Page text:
Generation 2 Worldwide and “ChildESIGNS” drop-side cribs Brands This company is out of business Stop using this crib and do not pass it on. Contact the store from which you purchased the crib (retail stores include Buy Buy Baby, Kmart and Walmart) for remedy information. Remedies vary by store between a refund, replacement crib or store credit.
Generation 2 Worldwide and “SafetyCraft” brand full-size and portable drop-side cribs This company is out of business Stop using this crib and do not pass it on. This warning involves all SafetyCraft drop-side cribs, including model 92-8112, manufactured and/or sold by Generation 2Worldwide.
Land of Nod “Rosebud” cribs manufactured by Status Furniture Contact The Land of Nod at (800) 933-9904 between 8:30 a.m. and 5 p.m. CT Monday through Friday, or email at recall@landofnod.com, or visit the firm’s website at www.landofnod.com Contact The Land of Nod to receive instructions on how to receive a merchandise credit for the full purchase price of the crib ($599). The Land of Nod is undertaking this recall for its customers because Status Furniture is out of business.
Simplicity Simplicity Inc. and SFCA Inc., the Reading, Pa.-based company that purchased Simplicity’s assets, are no longer in business. Look for your model and the remedy on this chart: http://www.cpsc.gov/cpscpub/prerel/prhtml09/09260list.html
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This address for this post is: http://www.cpsc.gov/onsafety/2010/12/crib-immobilizers-who-to-call/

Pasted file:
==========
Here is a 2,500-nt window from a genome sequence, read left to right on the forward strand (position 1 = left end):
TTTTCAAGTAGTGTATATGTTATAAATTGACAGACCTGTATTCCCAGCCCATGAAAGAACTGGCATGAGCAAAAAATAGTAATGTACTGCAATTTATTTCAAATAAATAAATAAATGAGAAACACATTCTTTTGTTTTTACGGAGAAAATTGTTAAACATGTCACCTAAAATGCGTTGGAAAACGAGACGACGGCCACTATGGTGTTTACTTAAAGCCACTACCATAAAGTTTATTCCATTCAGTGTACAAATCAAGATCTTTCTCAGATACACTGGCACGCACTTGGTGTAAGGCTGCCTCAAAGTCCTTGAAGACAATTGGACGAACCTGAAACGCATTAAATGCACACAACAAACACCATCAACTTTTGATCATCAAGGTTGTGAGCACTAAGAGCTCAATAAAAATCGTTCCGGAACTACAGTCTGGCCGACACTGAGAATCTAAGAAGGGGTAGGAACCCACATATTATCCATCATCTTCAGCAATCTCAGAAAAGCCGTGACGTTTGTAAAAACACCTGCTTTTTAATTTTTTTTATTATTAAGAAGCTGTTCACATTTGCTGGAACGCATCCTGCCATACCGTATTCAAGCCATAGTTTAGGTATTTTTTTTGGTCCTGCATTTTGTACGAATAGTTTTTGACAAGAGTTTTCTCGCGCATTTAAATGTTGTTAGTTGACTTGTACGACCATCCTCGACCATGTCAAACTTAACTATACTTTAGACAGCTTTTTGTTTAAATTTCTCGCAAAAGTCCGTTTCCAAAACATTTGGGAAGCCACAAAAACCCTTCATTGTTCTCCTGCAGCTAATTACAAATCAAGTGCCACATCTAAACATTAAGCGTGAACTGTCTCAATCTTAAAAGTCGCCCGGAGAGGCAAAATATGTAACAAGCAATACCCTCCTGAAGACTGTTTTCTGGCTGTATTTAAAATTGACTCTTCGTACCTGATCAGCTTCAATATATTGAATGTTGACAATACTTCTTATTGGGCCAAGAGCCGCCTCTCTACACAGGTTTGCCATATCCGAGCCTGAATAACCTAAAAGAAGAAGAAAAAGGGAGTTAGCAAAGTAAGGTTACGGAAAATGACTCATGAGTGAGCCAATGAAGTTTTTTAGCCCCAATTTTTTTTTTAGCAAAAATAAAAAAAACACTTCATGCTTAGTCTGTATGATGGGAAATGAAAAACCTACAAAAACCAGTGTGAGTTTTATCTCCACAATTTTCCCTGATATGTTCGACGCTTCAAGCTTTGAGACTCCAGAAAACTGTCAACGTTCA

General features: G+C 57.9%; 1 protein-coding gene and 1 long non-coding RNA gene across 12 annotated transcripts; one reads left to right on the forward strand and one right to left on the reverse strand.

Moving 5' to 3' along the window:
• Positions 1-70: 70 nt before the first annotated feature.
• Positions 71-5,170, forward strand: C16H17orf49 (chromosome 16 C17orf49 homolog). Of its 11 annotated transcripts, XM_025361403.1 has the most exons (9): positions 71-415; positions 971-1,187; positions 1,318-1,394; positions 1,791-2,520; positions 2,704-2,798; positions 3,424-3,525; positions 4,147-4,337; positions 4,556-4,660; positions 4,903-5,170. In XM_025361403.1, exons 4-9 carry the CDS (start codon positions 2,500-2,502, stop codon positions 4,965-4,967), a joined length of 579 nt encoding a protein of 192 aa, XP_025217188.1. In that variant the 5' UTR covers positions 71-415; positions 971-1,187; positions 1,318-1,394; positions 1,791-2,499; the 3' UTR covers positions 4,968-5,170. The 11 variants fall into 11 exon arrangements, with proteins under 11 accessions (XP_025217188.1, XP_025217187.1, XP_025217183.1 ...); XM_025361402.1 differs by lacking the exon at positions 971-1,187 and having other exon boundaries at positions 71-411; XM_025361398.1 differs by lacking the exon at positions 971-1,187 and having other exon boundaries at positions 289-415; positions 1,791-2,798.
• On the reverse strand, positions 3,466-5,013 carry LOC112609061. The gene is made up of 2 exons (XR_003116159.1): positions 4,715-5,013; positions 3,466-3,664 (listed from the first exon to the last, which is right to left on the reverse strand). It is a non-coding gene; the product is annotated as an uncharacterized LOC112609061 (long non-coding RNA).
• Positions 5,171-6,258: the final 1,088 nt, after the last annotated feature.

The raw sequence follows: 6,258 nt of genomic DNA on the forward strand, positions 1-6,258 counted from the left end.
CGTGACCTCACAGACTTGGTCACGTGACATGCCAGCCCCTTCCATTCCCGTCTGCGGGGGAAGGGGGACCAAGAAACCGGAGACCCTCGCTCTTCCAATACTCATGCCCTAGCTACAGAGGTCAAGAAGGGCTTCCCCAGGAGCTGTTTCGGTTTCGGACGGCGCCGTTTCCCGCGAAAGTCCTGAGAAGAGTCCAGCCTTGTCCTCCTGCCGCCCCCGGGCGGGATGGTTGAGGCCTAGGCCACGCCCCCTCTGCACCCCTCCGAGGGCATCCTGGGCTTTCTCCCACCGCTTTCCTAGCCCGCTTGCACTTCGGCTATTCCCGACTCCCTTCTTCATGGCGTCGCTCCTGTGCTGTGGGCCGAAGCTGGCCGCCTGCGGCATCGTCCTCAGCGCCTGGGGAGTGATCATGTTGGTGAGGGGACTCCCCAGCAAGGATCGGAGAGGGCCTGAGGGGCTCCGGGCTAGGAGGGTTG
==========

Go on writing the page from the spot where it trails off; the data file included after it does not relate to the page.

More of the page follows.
Watch and Share: Check Your Crib for Safety

The drumbeat on drop-side cribs is continuing with the recall announcement today of more than 2 million more cribs. These cribs and the others that have already been recalled may well be in your house. They are made by Childcraft, Delta, Evenflo, Jardine, LaJobi, Million Dollar Baby, and Simmons.

There have been far too many tragedies involving babies and toddlers resulting from dangerous cribs. In the last five years, CPSC has announced 18 recalls involving more than 9 million drop-side cribs. The agency’s staff is actively investigating various crib manufacturers as part of a large, ongoing effort to remove unsafe cribs from the marketplace and your homes.

For many parents, the question is what to do with cribs in use right now. First and foremost after making sure that your crib hasn’t been recalled: Check your crib.